Almost 300 million chickens are raised on Maryland’s Eastern Shore poultry farms. At an average of three and a half pounds per chicken per year, that adds up to a lot of chicken waste – about a billion pounds or more, a lot of which allegedly ends up in the Chesapeake Bay.
Chicken manure contains high levels of phosphorus, nitrogen and other detrimental elements such as arsenic and various heavy metals. According to environmental groups such as Waterkeeper Alliance and Waterkeepers Chesapeake, when it rains, this chicken manure along with the harmful chemicals ends up in the Bay.
Many agree that agricultural runoff is the single largest source of pollution in the bay.
However, according to environmentalists, the state agency responsible for managing the chicken effluent, Maryland’s Department of Agriculture is covering polluter’s tracks.
Waterkeepers Alliance alleges that MDA “refuses to allow public access to the operational plans that detail how chicken farms dispose of their waste. No one actually knows where all this poop is going, except for factory farm operators, their bosses at large integrators such as Perdue, Tyson and Montaire, and a few privileged state bureaucrats.”
The group further alleges that, “Maryland’s policy of keeping factory farm pollution a state secret poses a huge obstacle to citizen efforts to hold poultry operations accountable for water pollution. And federal requirements are little help. Federal law requires that large-scale factory farms operate under a Clean Water Act permit. Theoretically, these permits should detail waste plans and be available to the public. Unfortunately, in clear defiance of federal law, the State of Maryland has not required that these large operations obtain permits.”
Waterkeepers Alliance is currently seeking to have the books open to the public through litigation. Similar litigation efforts have been successful in a case where Delaware Riverkeeper sued the State of New York to gain access to pollution records for New York farms that were affecting Delaware waterways.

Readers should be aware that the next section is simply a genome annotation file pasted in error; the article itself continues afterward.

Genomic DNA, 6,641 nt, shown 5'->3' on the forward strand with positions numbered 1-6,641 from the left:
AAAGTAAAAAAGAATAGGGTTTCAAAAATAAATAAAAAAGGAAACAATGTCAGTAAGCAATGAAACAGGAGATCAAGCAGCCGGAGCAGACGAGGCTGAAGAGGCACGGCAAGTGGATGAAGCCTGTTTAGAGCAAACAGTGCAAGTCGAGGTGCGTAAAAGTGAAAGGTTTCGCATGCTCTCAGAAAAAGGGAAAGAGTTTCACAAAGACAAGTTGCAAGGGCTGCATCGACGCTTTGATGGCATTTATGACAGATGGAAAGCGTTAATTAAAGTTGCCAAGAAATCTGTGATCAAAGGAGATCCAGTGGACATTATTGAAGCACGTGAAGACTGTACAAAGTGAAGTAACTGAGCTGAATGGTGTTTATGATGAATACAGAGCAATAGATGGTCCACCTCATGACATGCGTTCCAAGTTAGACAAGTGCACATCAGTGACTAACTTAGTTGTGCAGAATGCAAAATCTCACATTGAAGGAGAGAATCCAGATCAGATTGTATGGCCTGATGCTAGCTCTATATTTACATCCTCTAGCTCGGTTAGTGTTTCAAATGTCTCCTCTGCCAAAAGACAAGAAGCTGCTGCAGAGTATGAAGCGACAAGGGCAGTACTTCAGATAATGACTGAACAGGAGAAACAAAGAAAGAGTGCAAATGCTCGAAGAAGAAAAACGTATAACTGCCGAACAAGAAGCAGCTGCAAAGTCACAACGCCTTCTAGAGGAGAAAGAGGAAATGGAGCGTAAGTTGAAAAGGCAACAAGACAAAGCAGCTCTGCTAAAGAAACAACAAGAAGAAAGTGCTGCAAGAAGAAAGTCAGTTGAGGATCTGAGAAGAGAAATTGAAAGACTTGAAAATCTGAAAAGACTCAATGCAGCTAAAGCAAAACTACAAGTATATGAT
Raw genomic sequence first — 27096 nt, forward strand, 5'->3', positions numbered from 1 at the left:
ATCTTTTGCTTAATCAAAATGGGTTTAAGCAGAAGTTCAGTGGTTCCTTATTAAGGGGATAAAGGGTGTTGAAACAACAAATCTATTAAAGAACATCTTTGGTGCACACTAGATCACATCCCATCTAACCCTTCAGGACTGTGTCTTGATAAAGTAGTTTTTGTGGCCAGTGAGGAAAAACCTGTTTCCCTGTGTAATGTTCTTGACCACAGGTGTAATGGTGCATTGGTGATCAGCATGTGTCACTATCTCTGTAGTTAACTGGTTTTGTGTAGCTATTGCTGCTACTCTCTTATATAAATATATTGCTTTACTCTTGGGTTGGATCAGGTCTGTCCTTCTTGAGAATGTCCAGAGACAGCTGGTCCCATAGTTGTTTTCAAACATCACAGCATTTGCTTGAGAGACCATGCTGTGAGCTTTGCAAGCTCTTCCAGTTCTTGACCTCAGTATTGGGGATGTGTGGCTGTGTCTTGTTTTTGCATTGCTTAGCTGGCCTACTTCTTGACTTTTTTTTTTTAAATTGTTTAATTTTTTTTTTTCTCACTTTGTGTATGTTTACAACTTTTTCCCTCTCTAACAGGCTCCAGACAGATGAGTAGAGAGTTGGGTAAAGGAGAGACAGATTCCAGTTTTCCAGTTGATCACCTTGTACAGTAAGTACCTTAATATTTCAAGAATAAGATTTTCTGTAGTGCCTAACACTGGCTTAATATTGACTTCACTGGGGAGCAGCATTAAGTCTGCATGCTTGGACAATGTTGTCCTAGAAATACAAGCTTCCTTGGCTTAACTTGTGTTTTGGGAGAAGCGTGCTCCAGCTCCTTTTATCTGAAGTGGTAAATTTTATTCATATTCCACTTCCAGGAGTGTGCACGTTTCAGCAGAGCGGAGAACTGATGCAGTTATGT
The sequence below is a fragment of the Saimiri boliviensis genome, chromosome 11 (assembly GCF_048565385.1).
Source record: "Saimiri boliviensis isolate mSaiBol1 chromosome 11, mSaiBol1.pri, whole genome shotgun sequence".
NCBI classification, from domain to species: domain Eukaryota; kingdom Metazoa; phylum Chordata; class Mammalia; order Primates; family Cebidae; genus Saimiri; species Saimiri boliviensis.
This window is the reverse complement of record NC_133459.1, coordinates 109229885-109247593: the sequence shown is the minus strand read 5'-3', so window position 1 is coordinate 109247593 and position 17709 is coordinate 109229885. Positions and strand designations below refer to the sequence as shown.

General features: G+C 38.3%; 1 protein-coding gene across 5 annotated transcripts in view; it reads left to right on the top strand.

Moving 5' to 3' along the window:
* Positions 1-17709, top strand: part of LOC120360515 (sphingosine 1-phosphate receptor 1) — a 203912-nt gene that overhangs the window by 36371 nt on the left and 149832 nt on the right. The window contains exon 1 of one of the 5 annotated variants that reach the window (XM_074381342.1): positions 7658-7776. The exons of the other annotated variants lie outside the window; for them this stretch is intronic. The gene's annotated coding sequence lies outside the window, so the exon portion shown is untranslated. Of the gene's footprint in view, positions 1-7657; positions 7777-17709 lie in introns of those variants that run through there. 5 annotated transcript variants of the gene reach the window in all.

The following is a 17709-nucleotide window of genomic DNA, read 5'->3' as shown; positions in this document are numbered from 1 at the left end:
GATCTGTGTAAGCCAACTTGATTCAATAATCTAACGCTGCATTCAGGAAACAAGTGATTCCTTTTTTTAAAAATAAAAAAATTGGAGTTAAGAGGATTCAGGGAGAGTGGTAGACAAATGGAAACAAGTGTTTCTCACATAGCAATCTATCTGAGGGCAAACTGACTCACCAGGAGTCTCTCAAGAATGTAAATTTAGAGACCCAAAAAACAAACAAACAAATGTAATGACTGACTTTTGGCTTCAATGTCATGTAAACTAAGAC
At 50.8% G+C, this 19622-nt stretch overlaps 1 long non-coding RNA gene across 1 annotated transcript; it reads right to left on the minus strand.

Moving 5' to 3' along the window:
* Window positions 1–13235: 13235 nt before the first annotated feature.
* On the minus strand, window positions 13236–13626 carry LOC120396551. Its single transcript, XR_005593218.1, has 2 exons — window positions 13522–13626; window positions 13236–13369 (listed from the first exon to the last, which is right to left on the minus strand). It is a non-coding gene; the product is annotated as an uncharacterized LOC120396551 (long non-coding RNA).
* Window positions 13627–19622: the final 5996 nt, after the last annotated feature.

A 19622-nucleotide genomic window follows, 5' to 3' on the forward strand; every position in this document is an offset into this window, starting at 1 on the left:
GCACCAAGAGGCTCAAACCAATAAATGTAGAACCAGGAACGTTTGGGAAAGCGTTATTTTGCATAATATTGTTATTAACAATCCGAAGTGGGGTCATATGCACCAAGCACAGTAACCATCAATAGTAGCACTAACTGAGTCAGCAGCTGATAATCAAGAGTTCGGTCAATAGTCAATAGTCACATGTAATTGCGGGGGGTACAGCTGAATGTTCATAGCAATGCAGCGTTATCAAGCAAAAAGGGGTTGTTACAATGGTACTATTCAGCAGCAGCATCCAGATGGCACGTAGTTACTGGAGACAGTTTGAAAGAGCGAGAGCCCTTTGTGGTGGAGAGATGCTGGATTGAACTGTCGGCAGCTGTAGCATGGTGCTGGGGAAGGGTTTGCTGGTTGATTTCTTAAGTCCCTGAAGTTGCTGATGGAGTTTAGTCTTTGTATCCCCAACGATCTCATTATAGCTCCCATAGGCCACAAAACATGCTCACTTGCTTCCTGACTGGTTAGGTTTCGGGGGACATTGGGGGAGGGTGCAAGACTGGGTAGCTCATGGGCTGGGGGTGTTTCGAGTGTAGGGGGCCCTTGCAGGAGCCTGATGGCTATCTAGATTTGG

Recently, federals courts have ruled that farm waste management plans must be opened to the public for review.
A recent PBS documentary profiled the waste handling techniques of Eastern Shore chicken farms where filmmaker’s cameras documented chicken farms in tidal low lands spreading manure across fields over drainage pipes and ditches. These same areas are affected by rising and setting tides allowing effluent chemicals to be washed out into the bay. Evidence on film was shown of tackle boxes floating in ditches and dead minnows floating in pipes and ditches after the tide receded.
Still in the public comment stages are new regulations being proposed by the Maryland Department of the Environment that would begin the process of holding polluters responsible to the tune of fines up to $10,000 per day for those found to be violating pollution control requirements.
The regulations call for chicken farmers to apply for state permits and follow strict environmental guidelines. The measure also calls for MDE to have the ability to inspect farms, chicken houses, and take water samples to ensure compliance.
However, according to the PBS documentary, many Eastern Shore farmers complain that the chickens, processing plants and the feed are all owned by the big three chicken producers and that they are simply employees left with tons of chicken manure ignored by the larger concerns.